The Absa Cape Epic is known for pushing professional and amateur teams to their absolute limits. With the level of racing increasing across the board, a deep professional field and heightened competition across the amateur field are showcased yearly at The Race That Measures All.
Two new jerseys and the introduction of the women’s age group categories will debut at the 2023 Absa Cape Epic to acknowledge and celebrate riders who have previously fallen outside the existing age categories.
In keeping with the iconic sculpted trophies awarded to current categories, additional art pieces will be commissioned for the new categories and will be revealed at the much anticipated 2023 route launch in September.
The Amateur category (19-39)
The Amateur category salutes dedicated riders competing at a top level despite their work commitments. This category will be hotly contested by eligible riders aged 19-39 who are not UCI registered professionals. The GC leaders of the Amateur category will receive the honour of wearing the new white leader jerseys.
The Great Grand Masters category (60+)
With riders staying active, fitter, and competitive for longer, introducing the Great Grand Master category for riders aged 60 plus was a natural progression. The new grey Great Grand Masters jersey provides extra incentive to keep racing, offering bragging rights of lifting a new trophy to celebrate the winning team’s success.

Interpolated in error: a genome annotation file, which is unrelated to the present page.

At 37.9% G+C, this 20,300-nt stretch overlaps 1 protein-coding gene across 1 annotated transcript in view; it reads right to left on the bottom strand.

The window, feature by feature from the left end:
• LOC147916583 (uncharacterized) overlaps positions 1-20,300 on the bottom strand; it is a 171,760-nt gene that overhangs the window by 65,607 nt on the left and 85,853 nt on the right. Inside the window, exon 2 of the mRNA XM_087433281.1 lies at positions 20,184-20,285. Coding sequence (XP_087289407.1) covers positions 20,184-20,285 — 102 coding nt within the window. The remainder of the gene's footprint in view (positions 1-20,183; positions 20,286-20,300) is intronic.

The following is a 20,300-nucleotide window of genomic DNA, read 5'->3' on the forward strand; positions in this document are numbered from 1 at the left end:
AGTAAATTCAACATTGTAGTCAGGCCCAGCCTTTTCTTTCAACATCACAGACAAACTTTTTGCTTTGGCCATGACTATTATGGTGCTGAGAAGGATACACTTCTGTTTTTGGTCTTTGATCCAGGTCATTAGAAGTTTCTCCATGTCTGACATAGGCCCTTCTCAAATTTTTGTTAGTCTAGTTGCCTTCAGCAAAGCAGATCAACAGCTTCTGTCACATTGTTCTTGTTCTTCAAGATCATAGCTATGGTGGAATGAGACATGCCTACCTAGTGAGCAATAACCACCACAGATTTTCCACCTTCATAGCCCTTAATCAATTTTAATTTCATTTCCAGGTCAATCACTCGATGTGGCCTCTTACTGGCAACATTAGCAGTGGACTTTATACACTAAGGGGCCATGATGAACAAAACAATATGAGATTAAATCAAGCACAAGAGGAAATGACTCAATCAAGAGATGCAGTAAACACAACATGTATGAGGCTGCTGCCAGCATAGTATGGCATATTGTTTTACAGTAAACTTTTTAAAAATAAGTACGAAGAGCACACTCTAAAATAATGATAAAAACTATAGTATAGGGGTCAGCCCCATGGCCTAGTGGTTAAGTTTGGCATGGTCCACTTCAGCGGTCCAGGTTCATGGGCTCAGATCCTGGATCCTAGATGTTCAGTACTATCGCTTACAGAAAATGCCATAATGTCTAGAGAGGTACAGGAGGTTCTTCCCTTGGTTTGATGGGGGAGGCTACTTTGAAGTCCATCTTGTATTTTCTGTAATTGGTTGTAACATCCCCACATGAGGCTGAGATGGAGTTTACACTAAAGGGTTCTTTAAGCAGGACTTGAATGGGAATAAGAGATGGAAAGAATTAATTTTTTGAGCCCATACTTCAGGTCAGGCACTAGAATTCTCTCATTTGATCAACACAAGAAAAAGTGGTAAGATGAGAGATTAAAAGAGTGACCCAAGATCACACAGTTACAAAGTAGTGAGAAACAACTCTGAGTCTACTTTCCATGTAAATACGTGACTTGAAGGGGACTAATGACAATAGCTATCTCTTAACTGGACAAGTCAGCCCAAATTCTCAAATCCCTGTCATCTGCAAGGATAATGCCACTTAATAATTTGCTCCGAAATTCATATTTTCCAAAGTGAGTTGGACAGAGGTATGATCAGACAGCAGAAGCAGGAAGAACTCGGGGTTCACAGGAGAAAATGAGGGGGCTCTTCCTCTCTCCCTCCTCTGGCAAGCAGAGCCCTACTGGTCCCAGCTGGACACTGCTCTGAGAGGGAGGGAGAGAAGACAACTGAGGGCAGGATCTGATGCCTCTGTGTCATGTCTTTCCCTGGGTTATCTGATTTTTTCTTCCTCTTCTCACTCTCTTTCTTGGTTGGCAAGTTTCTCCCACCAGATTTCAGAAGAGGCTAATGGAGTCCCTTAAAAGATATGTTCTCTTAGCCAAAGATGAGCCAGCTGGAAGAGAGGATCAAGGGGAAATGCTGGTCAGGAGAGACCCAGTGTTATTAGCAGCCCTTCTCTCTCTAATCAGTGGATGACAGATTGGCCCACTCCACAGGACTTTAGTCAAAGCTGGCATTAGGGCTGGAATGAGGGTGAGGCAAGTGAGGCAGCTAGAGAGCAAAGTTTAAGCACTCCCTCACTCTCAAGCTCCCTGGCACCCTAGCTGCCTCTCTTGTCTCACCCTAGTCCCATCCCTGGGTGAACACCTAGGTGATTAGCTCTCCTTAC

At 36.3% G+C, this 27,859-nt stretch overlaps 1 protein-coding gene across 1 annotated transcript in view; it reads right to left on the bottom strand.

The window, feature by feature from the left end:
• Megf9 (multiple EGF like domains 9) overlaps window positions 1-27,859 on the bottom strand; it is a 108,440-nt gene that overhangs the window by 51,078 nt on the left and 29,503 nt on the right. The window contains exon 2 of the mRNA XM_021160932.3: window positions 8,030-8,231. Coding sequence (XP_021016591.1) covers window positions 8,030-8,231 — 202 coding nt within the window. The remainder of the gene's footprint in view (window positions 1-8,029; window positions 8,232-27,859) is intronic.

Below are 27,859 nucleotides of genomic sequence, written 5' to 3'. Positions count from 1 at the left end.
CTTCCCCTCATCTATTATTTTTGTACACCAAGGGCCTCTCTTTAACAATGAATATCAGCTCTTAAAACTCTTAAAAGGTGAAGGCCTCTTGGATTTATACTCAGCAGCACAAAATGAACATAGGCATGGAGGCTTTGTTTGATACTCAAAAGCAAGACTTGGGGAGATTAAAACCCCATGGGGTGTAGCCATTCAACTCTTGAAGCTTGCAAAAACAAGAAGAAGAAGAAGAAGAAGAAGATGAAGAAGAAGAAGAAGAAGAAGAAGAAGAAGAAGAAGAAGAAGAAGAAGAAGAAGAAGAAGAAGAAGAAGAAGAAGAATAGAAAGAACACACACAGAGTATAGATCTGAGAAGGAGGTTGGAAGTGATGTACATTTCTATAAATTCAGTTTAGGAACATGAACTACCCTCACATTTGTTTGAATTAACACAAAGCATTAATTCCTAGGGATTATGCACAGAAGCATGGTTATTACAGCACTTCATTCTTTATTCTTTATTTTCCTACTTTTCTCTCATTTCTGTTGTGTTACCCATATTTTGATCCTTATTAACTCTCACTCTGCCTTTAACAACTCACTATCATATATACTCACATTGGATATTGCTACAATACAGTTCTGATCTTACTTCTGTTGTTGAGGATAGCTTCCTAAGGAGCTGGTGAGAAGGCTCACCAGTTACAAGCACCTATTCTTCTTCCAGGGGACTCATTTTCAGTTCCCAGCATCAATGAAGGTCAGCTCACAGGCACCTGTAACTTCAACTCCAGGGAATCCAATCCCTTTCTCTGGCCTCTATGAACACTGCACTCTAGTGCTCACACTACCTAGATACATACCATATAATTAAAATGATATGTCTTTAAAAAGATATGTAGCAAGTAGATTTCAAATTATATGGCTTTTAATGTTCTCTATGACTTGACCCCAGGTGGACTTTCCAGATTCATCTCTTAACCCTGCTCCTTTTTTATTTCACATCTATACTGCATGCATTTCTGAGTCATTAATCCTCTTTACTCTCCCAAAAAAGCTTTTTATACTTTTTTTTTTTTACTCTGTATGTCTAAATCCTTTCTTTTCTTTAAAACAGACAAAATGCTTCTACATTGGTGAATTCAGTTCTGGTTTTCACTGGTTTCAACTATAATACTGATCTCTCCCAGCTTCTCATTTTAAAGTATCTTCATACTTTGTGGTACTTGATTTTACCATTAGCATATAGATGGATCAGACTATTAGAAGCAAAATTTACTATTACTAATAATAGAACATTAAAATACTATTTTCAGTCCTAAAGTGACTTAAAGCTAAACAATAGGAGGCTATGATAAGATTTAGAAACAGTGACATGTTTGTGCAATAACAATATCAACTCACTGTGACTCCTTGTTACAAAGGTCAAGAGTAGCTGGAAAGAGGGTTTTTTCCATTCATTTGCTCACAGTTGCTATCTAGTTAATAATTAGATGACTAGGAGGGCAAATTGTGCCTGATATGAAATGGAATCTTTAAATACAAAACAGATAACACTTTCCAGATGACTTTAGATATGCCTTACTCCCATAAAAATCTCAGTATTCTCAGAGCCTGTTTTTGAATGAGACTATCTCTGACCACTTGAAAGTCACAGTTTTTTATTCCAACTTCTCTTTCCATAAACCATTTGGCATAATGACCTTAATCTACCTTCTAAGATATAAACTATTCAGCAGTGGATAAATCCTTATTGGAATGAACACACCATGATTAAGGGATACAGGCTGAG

The Absa Cape Epic remains committed to elevating women’s mountain biking, with the introduction of women’s age group categories providing equal opportunity for acknowledgement at the event. These categories follow in the footsteps of the iconic women’s orange leader jerseys and will recognise the racing prowess of women across the age group field.
“The Absa Cape Epic was among the first MTB events to pay out equal prize money to the women’s category, introduce a separate start group and produce a dedicated women’s racing highlights broadcast show,” said Michael Flinn, Managing Director of the Absa Cape Epic. He continues, “while races like the Absa Cape Epic and mountain biking in general see a much higher percentage of male participants, it is important to us to create equal opportunities for female riders and with this not only support equality but also grow women’s cycling.”